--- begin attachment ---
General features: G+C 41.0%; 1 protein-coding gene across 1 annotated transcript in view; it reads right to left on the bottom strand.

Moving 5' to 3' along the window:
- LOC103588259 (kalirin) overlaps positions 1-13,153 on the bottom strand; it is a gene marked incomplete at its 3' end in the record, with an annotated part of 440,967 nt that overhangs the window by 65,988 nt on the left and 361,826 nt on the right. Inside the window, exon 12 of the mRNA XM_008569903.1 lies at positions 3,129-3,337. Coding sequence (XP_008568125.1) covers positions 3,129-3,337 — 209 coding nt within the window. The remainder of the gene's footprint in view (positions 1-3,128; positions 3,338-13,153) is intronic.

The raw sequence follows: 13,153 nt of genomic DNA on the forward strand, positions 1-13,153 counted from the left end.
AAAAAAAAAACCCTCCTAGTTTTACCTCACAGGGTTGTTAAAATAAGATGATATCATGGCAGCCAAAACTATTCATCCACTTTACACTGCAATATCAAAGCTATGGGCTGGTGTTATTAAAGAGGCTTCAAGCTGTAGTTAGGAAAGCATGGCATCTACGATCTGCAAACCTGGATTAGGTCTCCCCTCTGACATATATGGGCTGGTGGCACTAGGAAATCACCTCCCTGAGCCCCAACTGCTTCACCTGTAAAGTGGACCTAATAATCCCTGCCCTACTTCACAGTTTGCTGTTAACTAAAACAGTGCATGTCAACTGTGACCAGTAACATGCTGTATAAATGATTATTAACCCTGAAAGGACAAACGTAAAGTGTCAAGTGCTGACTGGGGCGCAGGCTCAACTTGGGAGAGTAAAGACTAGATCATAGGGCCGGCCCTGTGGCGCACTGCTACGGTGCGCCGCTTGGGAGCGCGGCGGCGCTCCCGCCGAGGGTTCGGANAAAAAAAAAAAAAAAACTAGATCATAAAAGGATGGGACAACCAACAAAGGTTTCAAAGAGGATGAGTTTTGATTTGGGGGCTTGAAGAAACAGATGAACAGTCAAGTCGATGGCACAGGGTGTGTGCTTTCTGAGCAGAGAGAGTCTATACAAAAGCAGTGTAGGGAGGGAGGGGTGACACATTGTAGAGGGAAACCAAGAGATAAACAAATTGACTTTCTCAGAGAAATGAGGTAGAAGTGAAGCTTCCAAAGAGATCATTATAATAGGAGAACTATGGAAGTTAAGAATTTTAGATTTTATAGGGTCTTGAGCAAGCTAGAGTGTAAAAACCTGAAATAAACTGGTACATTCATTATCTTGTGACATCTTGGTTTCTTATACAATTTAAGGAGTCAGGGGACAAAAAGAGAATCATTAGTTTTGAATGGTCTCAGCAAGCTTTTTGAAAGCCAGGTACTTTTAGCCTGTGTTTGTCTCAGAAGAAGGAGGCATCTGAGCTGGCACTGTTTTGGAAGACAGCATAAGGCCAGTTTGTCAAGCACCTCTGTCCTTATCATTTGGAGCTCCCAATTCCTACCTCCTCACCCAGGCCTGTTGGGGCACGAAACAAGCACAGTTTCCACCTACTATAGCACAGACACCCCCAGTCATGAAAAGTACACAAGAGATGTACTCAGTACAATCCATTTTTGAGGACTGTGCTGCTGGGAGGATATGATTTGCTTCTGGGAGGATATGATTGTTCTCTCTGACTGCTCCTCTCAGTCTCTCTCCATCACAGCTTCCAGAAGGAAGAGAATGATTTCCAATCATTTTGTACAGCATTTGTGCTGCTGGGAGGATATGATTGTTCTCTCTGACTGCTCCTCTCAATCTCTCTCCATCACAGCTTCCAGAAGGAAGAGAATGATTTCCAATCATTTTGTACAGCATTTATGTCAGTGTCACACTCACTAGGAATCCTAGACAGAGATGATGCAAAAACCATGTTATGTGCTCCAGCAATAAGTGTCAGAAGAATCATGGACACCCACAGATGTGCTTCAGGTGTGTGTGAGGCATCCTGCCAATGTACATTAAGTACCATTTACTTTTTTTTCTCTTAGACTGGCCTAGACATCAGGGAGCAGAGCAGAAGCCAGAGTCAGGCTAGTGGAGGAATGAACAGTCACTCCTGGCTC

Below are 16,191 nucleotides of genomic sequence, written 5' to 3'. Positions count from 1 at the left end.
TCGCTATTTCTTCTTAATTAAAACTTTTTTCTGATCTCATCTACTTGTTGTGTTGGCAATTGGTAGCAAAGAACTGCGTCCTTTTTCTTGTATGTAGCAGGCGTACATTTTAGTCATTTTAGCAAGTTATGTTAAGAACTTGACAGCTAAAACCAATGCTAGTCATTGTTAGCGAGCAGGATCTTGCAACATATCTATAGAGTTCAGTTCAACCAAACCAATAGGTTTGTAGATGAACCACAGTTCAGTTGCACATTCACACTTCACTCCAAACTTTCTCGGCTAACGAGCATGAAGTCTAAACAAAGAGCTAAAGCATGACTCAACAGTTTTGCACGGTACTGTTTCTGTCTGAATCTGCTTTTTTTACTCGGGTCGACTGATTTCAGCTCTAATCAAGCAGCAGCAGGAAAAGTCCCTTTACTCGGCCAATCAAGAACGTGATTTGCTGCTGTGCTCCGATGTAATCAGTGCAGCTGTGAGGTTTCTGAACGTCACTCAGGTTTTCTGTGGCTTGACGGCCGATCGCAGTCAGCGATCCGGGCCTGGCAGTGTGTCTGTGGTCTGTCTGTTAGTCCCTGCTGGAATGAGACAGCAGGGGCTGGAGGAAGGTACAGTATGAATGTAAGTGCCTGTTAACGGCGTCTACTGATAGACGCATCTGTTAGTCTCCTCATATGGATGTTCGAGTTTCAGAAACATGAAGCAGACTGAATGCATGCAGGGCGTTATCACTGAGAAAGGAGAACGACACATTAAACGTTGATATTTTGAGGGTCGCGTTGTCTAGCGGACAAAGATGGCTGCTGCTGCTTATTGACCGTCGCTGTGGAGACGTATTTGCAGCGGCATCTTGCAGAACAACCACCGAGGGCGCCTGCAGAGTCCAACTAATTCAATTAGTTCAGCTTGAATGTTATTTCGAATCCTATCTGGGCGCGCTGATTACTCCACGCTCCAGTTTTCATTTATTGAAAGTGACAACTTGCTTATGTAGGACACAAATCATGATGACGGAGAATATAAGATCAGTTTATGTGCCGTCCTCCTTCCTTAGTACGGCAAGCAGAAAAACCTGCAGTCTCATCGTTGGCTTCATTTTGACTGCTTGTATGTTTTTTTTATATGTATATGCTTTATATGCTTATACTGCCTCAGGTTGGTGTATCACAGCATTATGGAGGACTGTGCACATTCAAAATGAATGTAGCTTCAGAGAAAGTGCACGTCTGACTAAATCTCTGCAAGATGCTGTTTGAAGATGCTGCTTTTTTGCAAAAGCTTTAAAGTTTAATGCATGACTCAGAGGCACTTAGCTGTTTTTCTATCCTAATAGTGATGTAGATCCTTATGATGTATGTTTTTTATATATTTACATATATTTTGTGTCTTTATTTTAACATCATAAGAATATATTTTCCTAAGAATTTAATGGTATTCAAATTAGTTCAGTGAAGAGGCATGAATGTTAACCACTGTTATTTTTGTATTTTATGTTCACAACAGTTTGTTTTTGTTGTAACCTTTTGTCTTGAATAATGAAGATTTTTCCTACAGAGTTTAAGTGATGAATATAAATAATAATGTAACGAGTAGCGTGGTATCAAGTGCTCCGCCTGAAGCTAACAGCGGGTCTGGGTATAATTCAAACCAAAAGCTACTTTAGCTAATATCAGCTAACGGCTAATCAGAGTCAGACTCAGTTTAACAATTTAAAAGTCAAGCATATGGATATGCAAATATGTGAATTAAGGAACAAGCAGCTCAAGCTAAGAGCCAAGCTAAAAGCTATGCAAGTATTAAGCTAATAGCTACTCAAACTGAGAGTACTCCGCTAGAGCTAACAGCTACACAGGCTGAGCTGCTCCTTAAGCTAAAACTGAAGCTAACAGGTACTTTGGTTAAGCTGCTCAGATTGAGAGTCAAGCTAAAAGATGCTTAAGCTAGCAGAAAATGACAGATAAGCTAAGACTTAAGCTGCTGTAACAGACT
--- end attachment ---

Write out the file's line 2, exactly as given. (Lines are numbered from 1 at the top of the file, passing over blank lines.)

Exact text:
Moving 5' to 3' along the window: